Domestic workers are human too
In addition to the introduction of the minimum wage for domestic workers, the Ministry of Labour and Social Welfare says it has come up with recommendations to ensure that domestic workers get fair treatment from their employers.
The ministry recommends that the entry level into domestic work shall be the age of 18, subject to exceptions promulgated by the Minister in the Wage Order or by regulation, the employer must provide to non-live in domestic workers, a transport allowance equivalent to round trip public transport fares, where public transport is available, unless the employer provides transport.
Other recommendations by the ministry include that HIV and pregnancy tests be voluntary, and that every domestic worker must be provided with a standard written employment contract in English and should be explained in a language that the employee understands.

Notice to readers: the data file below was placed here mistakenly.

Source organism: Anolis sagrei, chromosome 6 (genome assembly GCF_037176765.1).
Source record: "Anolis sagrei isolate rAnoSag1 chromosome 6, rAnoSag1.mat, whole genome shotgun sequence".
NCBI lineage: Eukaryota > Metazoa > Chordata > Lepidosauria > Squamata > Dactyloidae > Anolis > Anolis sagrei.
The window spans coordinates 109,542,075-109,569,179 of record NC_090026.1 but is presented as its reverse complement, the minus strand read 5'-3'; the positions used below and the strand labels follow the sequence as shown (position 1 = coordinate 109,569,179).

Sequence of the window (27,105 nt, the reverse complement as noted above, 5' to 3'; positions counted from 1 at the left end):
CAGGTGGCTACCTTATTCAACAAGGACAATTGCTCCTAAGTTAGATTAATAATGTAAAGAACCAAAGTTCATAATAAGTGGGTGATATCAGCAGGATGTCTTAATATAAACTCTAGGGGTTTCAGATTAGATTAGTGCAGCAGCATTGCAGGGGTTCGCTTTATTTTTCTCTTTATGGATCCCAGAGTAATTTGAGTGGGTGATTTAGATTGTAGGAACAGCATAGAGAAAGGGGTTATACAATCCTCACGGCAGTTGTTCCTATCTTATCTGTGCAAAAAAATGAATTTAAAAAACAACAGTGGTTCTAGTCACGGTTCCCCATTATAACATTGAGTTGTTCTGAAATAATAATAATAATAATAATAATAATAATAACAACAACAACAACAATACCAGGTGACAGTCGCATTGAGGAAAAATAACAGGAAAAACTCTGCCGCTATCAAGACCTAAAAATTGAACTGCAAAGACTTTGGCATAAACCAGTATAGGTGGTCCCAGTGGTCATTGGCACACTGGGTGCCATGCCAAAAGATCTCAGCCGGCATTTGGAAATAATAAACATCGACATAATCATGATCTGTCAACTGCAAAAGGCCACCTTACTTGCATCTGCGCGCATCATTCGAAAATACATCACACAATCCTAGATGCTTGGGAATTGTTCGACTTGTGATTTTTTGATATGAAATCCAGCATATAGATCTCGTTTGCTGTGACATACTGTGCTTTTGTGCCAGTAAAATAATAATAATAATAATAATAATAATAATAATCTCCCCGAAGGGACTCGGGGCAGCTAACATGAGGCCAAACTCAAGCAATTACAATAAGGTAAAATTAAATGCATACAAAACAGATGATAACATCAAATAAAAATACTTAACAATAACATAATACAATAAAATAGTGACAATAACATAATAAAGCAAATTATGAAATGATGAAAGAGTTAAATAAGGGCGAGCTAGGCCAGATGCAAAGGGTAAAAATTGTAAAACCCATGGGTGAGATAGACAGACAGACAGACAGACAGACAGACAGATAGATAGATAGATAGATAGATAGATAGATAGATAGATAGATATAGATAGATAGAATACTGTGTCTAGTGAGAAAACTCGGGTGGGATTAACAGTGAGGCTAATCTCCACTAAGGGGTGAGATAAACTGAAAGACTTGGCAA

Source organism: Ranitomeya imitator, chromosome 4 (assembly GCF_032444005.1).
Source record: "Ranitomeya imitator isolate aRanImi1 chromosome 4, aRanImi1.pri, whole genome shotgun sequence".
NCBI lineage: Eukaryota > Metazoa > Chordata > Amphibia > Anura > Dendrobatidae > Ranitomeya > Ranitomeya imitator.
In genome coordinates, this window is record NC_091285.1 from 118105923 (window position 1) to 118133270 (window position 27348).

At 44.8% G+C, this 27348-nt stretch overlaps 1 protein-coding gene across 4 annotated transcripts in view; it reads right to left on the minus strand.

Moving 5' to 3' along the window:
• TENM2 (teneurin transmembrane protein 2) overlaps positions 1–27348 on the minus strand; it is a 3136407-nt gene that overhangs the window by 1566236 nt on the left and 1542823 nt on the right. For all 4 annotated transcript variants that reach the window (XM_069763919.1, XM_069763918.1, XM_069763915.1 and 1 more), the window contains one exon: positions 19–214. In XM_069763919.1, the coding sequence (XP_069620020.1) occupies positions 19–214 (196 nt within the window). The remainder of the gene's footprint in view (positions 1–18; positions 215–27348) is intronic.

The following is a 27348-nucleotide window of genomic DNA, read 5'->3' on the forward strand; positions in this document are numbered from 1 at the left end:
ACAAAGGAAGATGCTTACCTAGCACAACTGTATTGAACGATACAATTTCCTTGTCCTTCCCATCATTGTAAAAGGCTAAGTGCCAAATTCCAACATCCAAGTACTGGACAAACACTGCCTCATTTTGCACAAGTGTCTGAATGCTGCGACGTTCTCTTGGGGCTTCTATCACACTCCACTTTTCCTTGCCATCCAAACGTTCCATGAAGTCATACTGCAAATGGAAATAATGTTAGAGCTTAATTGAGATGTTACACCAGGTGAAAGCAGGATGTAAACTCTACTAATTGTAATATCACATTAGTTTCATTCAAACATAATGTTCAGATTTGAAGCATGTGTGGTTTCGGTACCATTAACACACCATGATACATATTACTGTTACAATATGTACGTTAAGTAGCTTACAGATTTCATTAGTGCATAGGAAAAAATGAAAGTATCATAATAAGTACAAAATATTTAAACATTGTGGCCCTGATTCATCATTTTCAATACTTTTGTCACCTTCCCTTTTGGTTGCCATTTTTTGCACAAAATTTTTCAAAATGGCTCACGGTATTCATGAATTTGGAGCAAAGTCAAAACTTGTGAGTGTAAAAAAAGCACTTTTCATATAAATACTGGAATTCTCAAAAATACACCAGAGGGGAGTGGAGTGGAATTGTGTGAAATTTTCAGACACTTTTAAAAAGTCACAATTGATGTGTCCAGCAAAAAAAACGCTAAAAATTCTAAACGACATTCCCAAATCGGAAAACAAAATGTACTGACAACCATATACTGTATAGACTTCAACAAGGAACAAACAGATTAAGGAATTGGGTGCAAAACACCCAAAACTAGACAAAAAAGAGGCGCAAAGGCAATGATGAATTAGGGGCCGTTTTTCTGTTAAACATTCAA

The ministry also said it will introduce a code of conduct for domestic workers and employers which will be published together with the Wage Order as a Code of Good Practice in terms of Section 137 of the Labour Act, 2007. The Code of Conduct shall address issues of duties and obligations of both employers and employees as well as work ethics. The Code of Conduct is expected to be ready in February 2015.
Domestic workers’ rights to adequate working conditions come after the International Labour Organisation adopted in 2011 Convention 189 and Recommendation 200 on Decent Work for domestic workers to recognize the widespread exploitation and abuse of domestic workers in many countries world wide and to cater to the need to accord to domestic workers the same rights and protections as other employees and the unique character of domestic employment.
Special Advisor to the Minister of Labour and Social Welfare Advocate Vicki Erenstein ya Toivo announced that the ministry is looking to introduce a telephonic communication system whereby the domestic workers and the employers of domestic workers can phone the ministry for information and assistance.
The ministry is in the process of developing health and safety regulations for domestic work and also intends to embark on an extensive public awareness campaign to introduce the new measures, to underscore the importance of domestic work, and to promote good relations between domestic workers and their employers.